SPECIAL REPORT: Northamptonshire needs 31 new schools in next four years

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An ambitious plan to create 12,000 new school places to alleviate intense pressure on schools has been unveiled by Northamptonshire County Council.

The document, part of the Race to the Top strategy, includes details of six new secondary schools and 25 new primary schools which need to be ready to go before September 2020.

These new schools would provide about 10,000 new secondary places and 2,000 new primary places.

The report reveals the location of every planned new school in the county, as well as how many places our existing schools have to add to their intakes in order to ensure every child has a place over the next decade.

Education experts have used population growth data to estimate the number of places needed, although they admit their forecasts are likely to be conservative due to high levels of migration into the county both from abroad and elsewhere in the UK.

Their estimates predict two new, 420-place primary schools would be needed every three months in the county to keep pace with the increase in pupil numbers from migration alone.

The document states: “Of the 39 secondary schools in the county, 25 are full on offer day and the remaining places are available at only one or two schools in most areas.”

In Corby, all the secondary schools are predicted to be full by September next year.

The ambitious building programme will be funded by; central government coffers; the sale of former county council land; individual school budgets; NCC loans or reserves; funds set up to help build academies and by section 106 funding from developers who pay the local authority a sum to help provide infrastructure.

It is also expected that the authority will use commercial premises to help fill the gap. It is converting the former Post Office Sorting Office in Barrack Road, Northampton, the only project of its scale in the country, to provide a 2,200-place school for children aged four to 19.

Stirling House office block in Northampton is also being run as an annex to an existing primary school and youngsters in Corby have been going to school in a converted warehouse on the Earlstrees Industrial Estate while other accommodation is being built.

Special school numbers are rising at an even faster rate with pupil numbers increasing by 33 per cent for primary and 22 per cent secondary since 2010.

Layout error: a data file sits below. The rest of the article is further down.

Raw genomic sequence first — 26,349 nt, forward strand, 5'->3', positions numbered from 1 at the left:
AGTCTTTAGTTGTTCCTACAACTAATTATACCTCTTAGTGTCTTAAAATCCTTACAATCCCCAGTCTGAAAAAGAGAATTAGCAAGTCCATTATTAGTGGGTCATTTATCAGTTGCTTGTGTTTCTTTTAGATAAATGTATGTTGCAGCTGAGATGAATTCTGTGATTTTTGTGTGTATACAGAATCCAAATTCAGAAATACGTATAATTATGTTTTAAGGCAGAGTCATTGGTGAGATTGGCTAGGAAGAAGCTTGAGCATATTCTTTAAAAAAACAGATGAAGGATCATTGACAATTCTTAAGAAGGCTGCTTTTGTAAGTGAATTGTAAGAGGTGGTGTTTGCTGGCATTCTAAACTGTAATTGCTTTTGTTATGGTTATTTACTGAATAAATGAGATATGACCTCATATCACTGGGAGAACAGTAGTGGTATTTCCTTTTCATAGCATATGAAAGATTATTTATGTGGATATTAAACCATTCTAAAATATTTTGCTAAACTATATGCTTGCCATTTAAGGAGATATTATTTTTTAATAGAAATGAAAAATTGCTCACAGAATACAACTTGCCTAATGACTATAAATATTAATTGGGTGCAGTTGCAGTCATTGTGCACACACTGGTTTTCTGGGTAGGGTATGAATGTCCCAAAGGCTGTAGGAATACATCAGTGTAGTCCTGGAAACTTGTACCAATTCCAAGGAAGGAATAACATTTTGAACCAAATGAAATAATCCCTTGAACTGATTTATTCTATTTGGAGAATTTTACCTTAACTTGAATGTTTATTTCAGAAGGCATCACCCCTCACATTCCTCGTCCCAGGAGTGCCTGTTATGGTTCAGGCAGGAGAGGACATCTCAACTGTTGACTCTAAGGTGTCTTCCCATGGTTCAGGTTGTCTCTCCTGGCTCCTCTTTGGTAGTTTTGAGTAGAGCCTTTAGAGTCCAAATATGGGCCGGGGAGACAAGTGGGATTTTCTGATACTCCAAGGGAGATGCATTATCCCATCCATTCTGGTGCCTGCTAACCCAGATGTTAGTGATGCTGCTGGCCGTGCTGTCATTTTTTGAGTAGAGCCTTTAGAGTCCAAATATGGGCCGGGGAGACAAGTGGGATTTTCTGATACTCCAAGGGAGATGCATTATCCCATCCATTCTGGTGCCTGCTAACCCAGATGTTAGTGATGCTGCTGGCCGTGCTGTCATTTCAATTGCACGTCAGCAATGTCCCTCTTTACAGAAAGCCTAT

Specific pressures on SEND provision have been identified at Friars School in Wellingborough, where it is planned to open an annex in Rushden to allow shorter journey times for people living there. A pre-exclusion unit and exclusion facility for primary school pupils is planned in Corby.

A Northamptonshire County Council spokesman said: “Northamptonshire is experiencing unprecedented growth in pupil numbers through a combination of the increasing birth rate, inward migration and housebuilding, yet we have risen to the challenge of providing more school places in our county over the past few years and will continue to do so.

“We know that we will need 25 new primary schools and six secondary schools in Northamptonshire by 2020 and we are working closely with partners, including the Education Funding Agency, academy trusts, free school providers and borough and district councils to create the new school places where they are needed.

“Our School Organisation Plan looks at the future needs of Northamptonshire as a whole and is open for consultation until the end of this term. Applications for individual new schools will be subject to the usual planning process as they’re submitted and will also be open for public consultation.”

All borough and district council have been asked to respond to the consultation. Members of Corby Council’s Local Plan Committee met last week to discuss the proposals. Committee member Cllr Mark Pengelly said: “The county council say that the primary allocation in Corby is sorted because of the James Ashworth Free School, which we know is not now happening.